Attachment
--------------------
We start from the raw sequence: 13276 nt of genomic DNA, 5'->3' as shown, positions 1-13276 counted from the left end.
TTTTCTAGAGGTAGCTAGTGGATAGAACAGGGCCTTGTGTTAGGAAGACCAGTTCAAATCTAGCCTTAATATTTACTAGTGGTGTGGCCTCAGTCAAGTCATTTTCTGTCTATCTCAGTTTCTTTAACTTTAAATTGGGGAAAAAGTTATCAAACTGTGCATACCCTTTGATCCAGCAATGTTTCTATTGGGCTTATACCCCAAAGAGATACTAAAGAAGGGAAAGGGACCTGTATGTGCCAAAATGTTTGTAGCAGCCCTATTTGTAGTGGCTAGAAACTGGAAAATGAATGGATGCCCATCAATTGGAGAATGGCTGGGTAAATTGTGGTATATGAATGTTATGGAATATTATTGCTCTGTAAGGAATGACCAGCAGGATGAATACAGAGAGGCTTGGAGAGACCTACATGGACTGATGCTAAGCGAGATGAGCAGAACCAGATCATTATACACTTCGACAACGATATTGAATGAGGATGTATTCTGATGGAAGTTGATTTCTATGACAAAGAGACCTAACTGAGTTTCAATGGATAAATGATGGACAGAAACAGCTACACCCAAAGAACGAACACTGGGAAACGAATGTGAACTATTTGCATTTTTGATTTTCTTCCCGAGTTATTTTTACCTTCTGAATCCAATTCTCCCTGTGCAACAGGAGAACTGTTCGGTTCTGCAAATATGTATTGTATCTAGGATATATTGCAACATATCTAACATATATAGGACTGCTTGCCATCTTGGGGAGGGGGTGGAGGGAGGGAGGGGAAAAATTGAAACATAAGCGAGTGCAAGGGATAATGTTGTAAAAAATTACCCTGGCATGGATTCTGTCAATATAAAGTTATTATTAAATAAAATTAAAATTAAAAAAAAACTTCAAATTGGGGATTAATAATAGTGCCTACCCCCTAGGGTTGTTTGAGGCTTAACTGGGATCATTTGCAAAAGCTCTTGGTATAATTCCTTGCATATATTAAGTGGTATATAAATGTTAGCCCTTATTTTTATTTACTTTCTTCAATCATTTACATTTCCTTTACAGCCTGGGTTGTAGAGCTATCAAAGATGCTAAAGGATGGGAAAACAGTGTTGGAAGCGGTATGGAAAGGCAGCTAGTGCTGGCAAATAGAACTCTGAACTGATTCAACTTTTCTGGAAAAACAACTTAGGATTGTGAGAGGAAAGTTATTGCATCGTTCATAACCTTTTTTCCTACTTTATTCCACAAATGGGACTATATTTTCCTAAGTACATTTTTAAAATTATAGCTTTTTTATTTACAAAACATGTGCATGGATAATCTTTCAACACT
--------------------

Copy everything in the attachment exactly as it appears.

We start from the raw sequence: 13276 nt of genomic DNA, 5'->3' as shown, positions 1-13276 counted from the left end.
TTTTCTAGAGGTAGCTAGTGGATAGAACAGGGCCTTGTGTTAGGAAGACCAGTTCAAATCTAGCCTTAATATTTACTAGTGGTGTGGCCTCAGTCAAGTCATTTTCTGTCTATCTCAGTTTCTTTAACTTTAAATTGGGGAAAAAGTTATCAAACTGTGCATACCCTTTGATCCAGCAATGTTTCTATTGGGCTTATACCCCAAAGAGATACTAAAGAAGGGAAAGGGACCTGTATGTGCCAAAATGTTTGTAGCAGCCCTATTTGTAGTGGCTAGAAACTGGAAAATGAATGGATGCCCATCAATTGGAGAATGGCTGGGTAAATTGTGGTATATGAATGTTATGGAATATTATTGCTCTGTAAGGAATGACCAGCAGGATGAATACAGAGAGGCTTGGAGAGACCTACATGGACTGATGCTAAGCGAGATGAGCAGAACCAGATCATTATACACTTCGACAACGATATTGAATGAGGATGTATTCTGATGGAAGTTGATTTCTATGACAAAGAGACCTAACTGAGTTTCAATGGATAAATGATGGACAGAAACAGCTACACCCAAAGAACGAACACTGGGAAACGAATGTGAACTATTTGCATTTTTGATTTTCTTCCCGAGTTATTTTTACCTTCTGAATCCAATTCTCCCTGTGCAACAGGAGAACTGTTCGGTTCTGCAAATATGTATTGTATCTAGGATATATTGCAACATATCTAACATATATAGGACTGCTTGCCATCTTGGGGAGGGGGTGGAGGGAGGGAGGGGAAAAATTGAAACATAAGCGAGTGCAAGGGATAATGTTGTAAAAAATTACCCTGGCATGGATTCTGTCAATATAAAGTTATTATTAAATAAAATTAAAATTAAAAAAAAACTTCAAATTGGGGATTAATAATAGTGCCTACCCCCTAGGGTTGTTTGAGGCTTAACTGGGATCATTTGCAAAAGCTCTTGGTATAATTCCTTGCATATATTAAGTGGTATATAAATGTTAGCCCTTATTTTTATTTACTTTCTTCAATCATTTACATTTCCTTTACAGCCTGGGTTGTAGAGCTATCAAAGATGCTAAAGGATGGGAAAACAGTGTTGGAAGCGGTATGGAAAGGCAGCTAGTGCTGGCAAATAGAACTCTGAACTGATTCAACTTTTCTGGAAAAACAACTTAGGATTGTGAGAGGAAAGTTATTGCATCGTTCATAACCTTTTTTCCTACTTTATTCCACAAATGGGACTATATTTTCCTAAGTACATTTTTAAAATTATAGCTTTTTTATTTACAAAACATGTGCATGGATAATCTTTCAACACT